WCSU News

WCSU offers third annual series of climate change talks

DANBURY, CONN. — Western Connecticut State University professors of Biological and Environmental Sciences Dr. Mitch Wagener and Dr. Hannah Reynolds, along with Professor of Sociology Dr. Carina Bandhauer, accompanied by select students, will present a series of lectures on climate change and human civilization at 7 p.m. in Room 125 of the Science Building on the university’s Midtown campus, 181 White St. in Danbury. This is the third annual series of free talks, and the public is invited.

The 2018 series includes:

Feb. 14: “Climate and Cyclones” with Wagener, Meteorology major Erica Bower and Biology major Rebecca Norton.

The study of climate change is science at the planetary scale, the study of the Earth as a single system. The talk will focus on the current state of the climate and how we study it. Also included will be extra detail on hurricanes — why they are so destructive and how they will be more dangerous in a warmer world.

Feb. 21: “Soil Microbes and Climate” with Reynolds and Biology major Jasmine Gray.

Soil is not only the substrate for plant growth, it is habitat for many microbes that affect human health. The changing temperatures and precipitation of a warming world can change the distributions of important soil inhabitants.

Feb. 28: “Social Impacts and Apathy” with Bandhauer and Social Sciences major Kaylah Leonard.

The comb-over of climate change. This talk will discuss a research study on climate change ideology, political affiliation and undergraduate education.

March 7: “Reducing Emissions” with Wagener and Biochemistry major Layra Veles.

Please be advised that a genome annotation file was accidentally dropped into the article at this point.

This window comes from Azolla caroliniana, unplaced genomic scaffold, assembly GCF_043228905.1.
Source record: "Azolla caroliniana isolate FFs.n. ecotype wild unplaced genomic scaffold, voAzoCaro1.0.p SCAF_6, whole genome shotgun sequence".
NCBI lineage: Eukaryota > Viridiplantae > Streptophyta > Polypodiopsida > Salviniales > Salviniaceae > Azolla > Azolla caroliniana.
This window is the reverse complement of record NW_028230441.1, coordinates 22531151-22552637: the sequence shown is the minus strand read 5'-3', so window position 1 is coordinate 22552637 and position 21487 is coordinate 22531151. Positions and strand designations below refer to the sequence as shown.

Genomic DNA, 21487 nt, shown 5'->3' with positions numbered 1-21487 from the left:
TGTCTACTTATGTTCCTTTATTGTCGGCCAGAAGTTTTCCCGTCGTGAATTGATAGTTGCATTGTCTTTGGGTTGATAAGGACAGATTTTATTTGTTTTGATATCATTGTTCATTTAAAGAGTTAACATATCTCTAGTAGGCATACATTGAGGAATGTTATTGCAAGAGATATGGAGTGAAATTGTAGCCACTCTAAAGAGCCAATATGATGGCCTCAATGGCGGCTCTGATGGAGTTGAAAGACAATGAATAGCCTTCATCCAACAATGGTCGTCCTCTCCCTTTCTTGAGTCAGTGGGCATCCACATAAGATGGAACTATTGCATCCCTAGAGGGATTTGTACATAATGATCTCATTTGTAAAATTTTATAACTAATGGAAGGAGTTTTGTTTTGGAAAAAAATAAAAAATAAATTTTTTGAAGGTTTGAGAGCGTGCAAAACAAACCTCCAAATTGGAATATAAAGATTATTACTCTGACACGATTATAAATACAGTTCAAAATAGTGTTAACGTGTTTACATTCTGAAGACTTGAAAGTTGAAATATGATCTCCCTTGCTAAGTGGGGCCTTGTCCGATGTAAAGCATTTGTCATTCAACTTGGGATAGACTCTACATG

If left unchecked, emissions of greenhouse gases will leave our children and grandchildren with more severe weather, higher seas, and harsher living conditions. Their world will be difficult, with an environment worse than any that we have known. We can — right now — influence how harsh their world will be.

Wagener, chair of the Jane Goodall Center for Excellence in Environmental Studies at WestConn, said, “We continue to offer these classes because climate change is real, it is here, and it is deadly. Unless you die tomorrow, climate change will hurt you in ways you don’t expect and will do so sooner than you think. It will hurt your livelihood. It will hurt your health. It will hurt your bank account. It will hurt your retirement savings. In time it may change where you live, what you eat, how you make your living and where your kids go to school. It will be devastating to your great-grandchildren.” He added, “Fighting climate change is an act of love.”

 For more information, contact Wagener at wagenerm@wcsu.edu.

 

 

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